Behind the Book: Black Birds in the Sky, by Brandy Colbert

A searing new work of nonfiction from award-winning author Brandy Colbert about the history and legacy of one of the most deadly and destructive acts of racial violence in American history: the Tulsa Race Massacre.

In the early morning of June 1, 1921, a white mob marched across the train tracks in Tulsa, Oklahoma, and into its predominantly Black Greenwood District—a thriving, affluent neighborhood known as America’s Black Wall Street. They brought with them firearms, gasoline, and explosives.

In a few short hours, they’d razed thirty-five square blocks to the ground, leaving hundreds dead. The Tulsa Race Massacre is one of the most devastating acts of racial violence in US history. But how did it come to pass? What exactly happened? And why are the events unknown to so many of us today?

These are the questions that award-winning author Brandy Colbert seeks to answer in this unflinching nonfiction account of the Tulsa Race Massacre. In examining the tension that was brought to a boil by many factors—white resentment of Black economic and political advancement, the resurgence of white supremacist groups, the tone and perspective of the media, and more—a portrait is drawn of an event singular in its devastation, but not in its kind. It is part of a legacy of white violence that can be traced from our country’s earliest days through Reconstruction, the Civil Rights movement in the mid–twentieth century, and the fight for justice and accountability Black Americans still face today.

The Tulsa Race Massacre has long failed to fit into the story Americans like to tell themselves about the history of their country. This book, ambitious and intimate in turn, explores the ways in which the story of the Tulsa Race Massacre is the story of America—and by showing us who we are, points to a way forward.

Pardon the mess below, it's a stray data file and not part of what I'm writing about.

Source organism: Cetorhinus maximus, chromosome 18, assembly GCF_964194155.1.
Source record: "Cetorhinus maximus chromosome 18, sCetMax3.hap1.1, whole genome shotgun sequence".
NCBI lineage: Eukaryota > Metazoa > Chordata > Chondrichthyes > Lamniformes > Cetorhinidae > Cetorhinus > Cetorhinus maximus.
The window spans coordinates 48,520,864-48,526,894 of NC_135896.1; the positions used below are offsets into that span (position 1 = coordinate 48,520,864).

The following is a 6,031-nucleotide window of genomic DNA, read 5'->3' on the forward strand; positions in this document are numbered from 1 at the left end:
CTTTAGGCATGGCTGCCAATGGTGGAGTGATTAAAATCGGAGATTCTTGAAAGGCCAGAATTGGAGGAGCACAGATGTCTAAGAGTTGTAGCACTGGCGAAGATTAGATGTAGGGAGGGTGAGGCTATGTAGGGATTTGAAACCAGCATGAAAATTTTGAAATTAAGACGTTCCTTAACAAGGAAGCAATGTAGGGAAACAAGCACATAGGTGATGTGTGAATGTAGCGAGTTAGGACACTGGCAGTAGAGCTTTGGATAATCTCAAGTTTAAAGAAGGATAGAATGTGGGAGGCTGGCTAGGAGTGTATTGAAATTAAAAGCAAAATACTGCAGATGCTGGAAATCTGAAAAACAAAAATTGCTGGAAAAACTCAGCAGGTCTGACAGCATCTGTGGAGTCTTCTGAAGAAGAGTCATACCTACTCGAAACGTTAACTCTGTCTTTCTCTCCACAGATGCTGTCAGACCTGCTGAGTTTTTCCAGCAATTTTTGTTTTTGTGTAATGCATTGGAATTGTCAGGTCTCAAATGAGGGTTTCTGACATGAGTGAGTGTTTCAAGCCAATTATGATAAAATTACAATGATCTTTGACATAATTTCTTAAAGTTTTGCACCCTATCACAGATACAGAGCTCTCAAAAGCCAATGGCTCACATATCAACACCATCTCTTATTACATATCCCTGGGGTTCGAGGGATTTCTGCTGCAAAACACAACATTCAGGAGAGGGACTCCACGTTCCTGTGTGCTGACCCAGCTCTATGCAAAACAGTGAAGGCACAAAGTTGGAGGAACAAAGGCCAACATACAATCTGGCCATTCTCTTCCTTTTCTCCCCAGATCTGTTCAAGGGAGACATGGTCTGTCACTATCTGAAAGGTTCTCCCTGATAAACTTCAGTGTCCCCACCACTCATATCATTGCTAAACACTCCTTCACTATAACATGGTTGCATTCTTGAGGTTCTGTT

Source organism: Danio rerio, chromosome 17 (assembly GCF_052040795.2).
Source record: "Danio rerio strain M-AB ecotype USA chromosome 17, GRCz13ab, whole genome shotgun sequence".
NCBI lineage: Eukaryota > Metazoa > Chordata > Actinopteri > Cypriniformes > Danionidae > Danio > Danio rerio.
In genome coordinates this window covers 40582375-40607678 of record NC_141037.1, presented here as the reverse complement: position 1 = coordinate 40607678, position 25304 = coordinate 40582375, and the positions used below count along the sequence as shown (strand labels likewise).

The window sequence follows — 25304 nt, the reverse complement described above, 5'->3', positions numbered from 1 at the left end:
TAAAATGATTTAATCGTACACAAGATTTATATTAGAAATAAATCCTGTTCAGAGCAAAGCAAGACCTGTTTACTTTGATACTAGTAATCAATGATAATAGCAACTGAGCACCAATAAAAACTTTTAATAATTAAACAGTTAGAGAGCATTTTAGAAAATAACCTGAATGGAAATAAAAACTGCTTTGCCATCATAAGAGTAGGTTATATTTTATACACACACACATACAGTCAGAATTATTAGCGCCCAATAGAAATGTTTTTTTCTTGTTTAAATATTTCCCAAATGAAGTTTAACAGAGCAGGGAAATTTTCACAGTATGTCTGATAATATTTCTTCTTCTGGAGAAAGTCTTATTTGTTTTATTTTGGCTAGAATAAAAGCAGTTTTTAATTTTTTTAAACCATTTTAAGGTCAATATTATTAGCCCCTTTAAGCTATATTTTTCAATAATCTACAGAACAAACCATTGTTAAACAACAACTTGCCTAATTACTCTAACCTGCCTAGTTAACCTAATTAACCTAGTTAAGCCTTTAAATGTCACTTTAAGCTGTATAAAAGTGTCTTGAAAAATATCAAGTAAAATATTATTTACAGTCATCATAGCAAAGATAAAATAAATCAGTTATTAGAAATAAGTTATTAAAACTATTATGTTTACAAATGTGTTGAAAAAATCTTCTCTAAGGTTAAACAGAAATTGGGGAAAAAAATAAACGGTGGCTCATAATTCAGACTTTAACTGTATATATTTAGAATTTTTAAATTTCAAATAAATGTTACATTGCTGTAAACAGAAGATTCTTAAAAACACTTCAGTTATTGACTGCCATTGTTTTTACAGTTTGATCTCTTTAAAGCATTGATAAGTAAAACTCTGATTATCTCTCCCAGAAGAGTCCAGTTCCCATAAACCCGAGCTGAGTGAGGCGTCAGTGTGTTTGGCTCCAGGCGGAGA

Dear Reader,

When I was a kid, I dreaded history class. Not just any history—American history. Black Americans were hardly present in my textbooks; I knew there was more to learn, but we always studied the same handful of people, the same handful of events, and only during Black History Month. I was in my mid-twenties, with a degree in journalism, when I began to educate myself on Black history—which is very much American history—and realized how empowered I felt by this knowledge.

Even so, I was still surprised a few years ago when I first heard about the 1921 Tulsa race massacre. Just three hours from where I grew up in Missouri, Tulsa was a town my family and I had visited several times, and one I’d always considered safe in an area of the country that didn’t always feel so for Black people. How was I unaware of the destruction of the historic Greenwood District, a thriving neighborhood of Black business owners and professionals so successful in the early twentieth century that Booker T. Washington dubbed it “Black Wall Street”?

Because white Tulsans didn’t want to discuss it. At the time, many were ashamed of what had happened, and even if they weren’t, public officials had concerns that the violence of this devastating event would scare people away from Oklahoma, which had been a state for only fourteen years. And Black survivors of the massacre were sad, angry, and fearful of history repeating itself.

But eventually, people began to talk again. About the thousands of homes and businesses—almost forty city blocks—burned to the ground. About the thousands of innocent Black Tulsans taken prisoner as they watched an angry white mob murder their families and friends. About Dick Rowland and Sarah Page, the ambiguous pair at the center of this story who were all but forgotten as the violence, looting, and fires raged on.